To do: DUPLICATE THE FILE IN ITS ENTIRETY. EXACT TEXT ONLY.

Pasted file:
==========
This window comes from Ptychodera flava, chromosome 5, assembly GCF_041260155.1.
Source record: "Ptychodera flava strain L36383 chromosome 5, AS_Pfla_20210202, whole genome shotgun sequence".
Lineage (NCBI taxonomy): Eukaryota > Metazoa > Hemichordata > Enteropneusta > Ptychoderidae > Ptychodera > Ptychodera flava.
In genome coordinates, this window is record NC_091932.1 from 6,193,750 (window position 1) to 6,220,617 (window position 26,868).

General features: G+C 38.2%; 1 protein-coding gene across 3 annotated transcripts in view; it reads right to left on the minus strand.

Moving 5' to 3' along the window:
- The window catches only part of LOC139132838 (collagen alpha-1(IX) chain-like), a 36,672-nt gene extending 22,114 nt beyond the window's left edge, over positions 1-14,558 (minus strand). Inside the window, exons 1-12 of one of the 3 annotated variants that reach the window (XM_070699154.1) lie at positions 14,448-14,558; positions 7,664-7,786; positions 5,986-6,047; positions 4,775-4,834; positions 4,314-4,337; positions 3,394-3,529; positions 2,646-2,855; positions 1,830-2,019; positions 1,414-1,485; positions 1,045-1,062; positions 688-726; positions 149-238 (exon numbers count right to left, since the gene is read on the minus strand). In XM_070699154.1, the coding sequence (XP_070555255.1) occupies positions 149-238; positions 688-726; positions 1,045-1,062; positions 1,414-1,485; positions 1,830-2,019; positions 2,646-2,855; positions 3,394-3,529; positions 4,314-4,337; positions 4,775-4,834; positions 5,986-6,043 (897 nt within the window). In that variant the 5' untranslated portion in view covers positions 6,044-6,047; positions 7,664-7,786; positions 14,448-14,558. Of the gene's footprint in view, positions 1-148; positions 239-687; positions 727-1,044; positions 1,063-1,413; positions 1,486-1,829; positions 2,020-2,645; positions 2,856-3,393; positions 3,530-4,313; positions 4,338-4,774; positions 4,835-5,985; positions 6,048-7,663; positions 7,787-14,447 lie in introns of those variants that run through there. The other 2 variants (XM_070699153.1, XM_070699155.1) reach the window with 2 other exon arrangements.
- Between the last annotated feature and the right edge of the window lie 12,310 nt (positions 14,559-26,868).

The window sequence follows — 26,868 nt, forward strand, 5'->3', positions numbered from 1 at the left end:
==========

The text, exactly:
This window comes from Ptychodera flava, chromosome 5, assembly GCF_041260155.1.
Source record: "Ptychodera flava strain L36383 chromosome 5, AS_Pfla_20210202, whole genome shotgun sequence".
Lineage (NCBI taxonomy): Eukaryota > Metazoa > Hemichordata > Enteropneusta > Ptychoderidae > Ptychodera > Ptychodera flava.
In genome coordinates, this window is record NC_091932.1 from 6,193,750 (window position 1) to 6,220,617 (window position 26,868).

General features: G+C 38.2%; 1 protein-coding gene across 3 annotated transcripts in view; it reads right to left on the minus strand.

Moving 5' to 3' along the window:
- The window catches only part of LOC139132838 (collagen alpha-1(IX) chain-like), a 36,672-nt gene extending 22,114 nt beyond the window's left edge, over positions 1-14,558 (minus strand). Inside the window, exons 1-12 of one of the 3 annotated variants that reach the window (XM_070699154.1) lie at positions 14,448-14,558; positions 7,664-7,786; positions 5,986-6,047; positions 4,775-4,834; positions 4,314-4,337; positions 3,394-3,529; positions 2,646-2,855; positions 1,830-2,019; positions 1,414-1,485; positions 1,045-1,062; positions 688-726; positions 149-238 (exon numbers count right to left, since the gene is read on the minus strand). In XM_070699154.1, the coding sequence (XP_070555255.1) occupies positions 149-238; positions 688-726; positions 1,045-1,062; positions 1,414-1,485; positions 1,830-2,019; positions 2,646-2,855; positions 3,394-3,529; positions 4,314-4,337; positions 4,775-4,834; positions 5,986-6,043 (897 nt within the window). In that variant the 5' untranslated portion in view covers positions 6,044-6,047; positions 7,664-7,786; positions 14,448-14,558. Of the gene's footprint in view, positions 1-148; positions 239-687; positions 727-1,044; positions 1,063-1,413; positions 1,486-1,829; positions 2,020-2,645; positions 2,856-3,393; positions 3,530-4,313; positions 4,338-4,774; positions 4,835-5,985; positions 6,048-7,663; positions 7,787-14,447 lie in introns of those variants that run through there. The other 2 variants (XM_070699153.1, XM_070699155.1) reach the window with 2 other exon arrangements.
- Between the last annotated feature and the right edge of the window lie 12,310 nt (positions 14,559-26,868).

The window sequence follows — 26,868 nt, forward strand, 5'->3', positions numbered from 1 at the left end: